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Unformatted text preview: 1 CC2002 Semester One 2011/12 Creative and Critical Thinking Inductive Reasoning 2 Inductive Strength A Strong ( ) inductive argument is an inductive argument in which, if all the premises are true , the conclusion is more probably true than false. Most HKCC students own MP3 players. Andy is a HKCC student.  So, Andy owns a MP3 player. The premises of an inductively strong argument therefore do not prove the claim of the conclusion with certainty. 3 Inductive Strength A Weak ( ) inductive argument is an inductive argument in which, (even) if all the premises are true, the conclusion is not more probably true than false. 10% of HKCC students own MP3 players. Andy is a HKCC student.  So, Andy owns a MP3 player. 4 Inductive Strength vs. Deductive Validity The strong/weak distinction is a continuum ( ), i.e. it is a matter of degree ( ). We can say that one inductive argument is stronger/weaker than another inductive argument. But validity is an allornothing ( ) matter, i.e. deductive arguments are either valid or invalid. All valid arguments are the same valid and all invalid arguments are the same invalid; no comparison of degree can be made. 5 Inductive Cogency ( ) Cogent ( ) = Inductively strong + all premises true = Good inductive argument ( Note that the conclusion of a cogent argument is just more probably true than false. ) Uncogent ( ) = either inductively weak or some premises false or both = Bad inductive argument The Concept of Cogency represents the standard of an inductively good argument. 6 Types of Inductive Argument 1. Inductive Generalizations ( ) 2. Statistical Arguments ) 3. Analogical Arguments/ Arguments from Analogy ( ) 7 1. Inductive Generalizations We are making a generalization if we conclude a claim about a group, the population , from a claim about some part of it, the sample . (Epstein, p.280) (population) (sample) 8 Examples of Generalization E.g 1. 2. 9...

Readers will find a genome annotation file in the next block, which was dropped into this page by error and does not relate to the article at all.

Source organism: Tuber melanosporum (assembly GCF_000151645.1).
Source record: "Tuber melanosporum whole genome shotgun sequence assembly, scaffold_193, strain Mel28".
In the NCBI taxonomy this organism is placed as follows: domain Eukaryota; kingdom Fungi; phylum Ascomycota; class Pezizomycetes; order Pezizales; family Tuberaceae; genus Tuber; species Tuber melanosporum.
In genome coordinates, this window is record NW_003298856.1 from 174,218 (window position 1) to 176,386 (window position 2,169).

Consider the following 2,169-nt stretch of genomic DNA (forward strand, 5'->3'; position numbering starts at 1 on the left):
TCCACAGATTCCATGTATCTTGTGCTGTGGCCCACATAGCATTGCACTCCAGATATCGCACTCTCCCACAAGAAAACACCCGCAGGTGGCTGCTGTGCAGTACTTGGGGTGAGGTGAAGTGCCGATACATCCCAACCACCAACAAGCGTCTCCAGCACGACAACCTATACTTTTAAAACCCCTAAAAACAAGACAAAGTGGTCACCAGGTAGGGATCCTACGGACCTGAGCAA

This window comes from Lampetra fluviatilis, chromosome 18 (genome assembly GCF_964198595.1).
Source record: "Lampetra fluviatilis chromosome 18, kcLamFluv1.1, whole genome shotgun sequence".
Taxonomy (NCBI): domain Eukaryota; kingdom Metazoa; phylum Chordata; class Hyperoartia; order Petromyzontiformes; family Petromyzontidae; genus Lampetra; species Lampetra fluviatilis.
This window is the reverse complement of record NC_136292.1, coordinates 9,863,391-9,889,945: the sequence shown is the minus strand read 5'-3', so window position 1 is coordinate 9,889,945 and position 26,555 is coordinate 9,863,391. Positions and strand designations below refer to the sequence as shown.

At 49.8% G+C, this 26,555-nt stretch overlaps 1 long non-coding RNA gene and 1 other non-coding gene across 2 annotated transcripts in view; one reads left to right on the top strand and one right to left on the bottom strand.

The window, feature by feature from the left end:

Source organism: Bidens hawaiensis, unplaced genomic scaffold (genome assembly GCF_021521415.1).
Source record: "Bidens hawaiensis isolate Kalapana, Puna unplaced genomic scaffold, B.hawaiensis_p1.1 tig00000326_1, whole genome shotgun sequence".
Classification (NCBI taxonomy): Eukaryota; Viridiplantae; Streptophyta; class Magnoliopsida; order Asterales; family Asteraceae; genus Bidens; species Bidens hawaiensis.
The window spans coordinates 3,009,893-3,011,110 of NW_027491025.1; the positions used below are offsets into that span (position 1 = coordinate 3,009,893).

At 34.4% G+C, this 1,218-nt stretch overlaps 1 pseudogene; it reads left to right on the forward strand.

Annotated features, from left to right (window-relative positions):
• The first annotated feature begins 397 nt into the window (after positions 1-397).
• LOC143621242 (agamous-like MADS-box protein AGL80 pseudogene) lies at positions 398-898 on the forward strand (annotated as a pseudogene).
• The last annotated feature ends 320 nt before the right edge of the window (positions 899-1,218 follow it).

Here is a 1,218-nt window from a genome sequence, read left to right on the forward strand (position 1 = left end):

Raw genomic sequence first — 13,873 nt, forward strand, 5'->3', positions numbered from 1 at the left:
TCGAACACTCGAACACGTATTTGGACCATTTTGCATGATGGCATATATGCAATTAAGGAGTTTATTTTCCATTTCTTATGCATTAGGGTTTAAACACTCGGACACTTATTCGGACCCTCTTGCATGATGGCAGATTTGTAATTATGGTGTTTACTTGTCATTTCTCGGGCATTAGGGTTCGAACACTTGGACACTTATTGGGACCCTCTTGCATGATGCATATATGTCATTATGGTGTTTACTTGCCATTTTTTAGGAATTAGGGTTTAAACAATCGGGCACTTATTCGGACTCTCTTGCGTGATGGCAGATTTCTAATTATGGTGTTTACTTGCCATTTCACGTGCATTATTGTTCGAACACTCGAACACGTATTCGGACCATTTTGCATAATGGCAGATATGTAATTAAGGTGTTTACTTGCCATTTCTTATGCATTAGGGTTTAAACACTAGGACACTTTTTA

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 Spring '97
 KEITHCHAN

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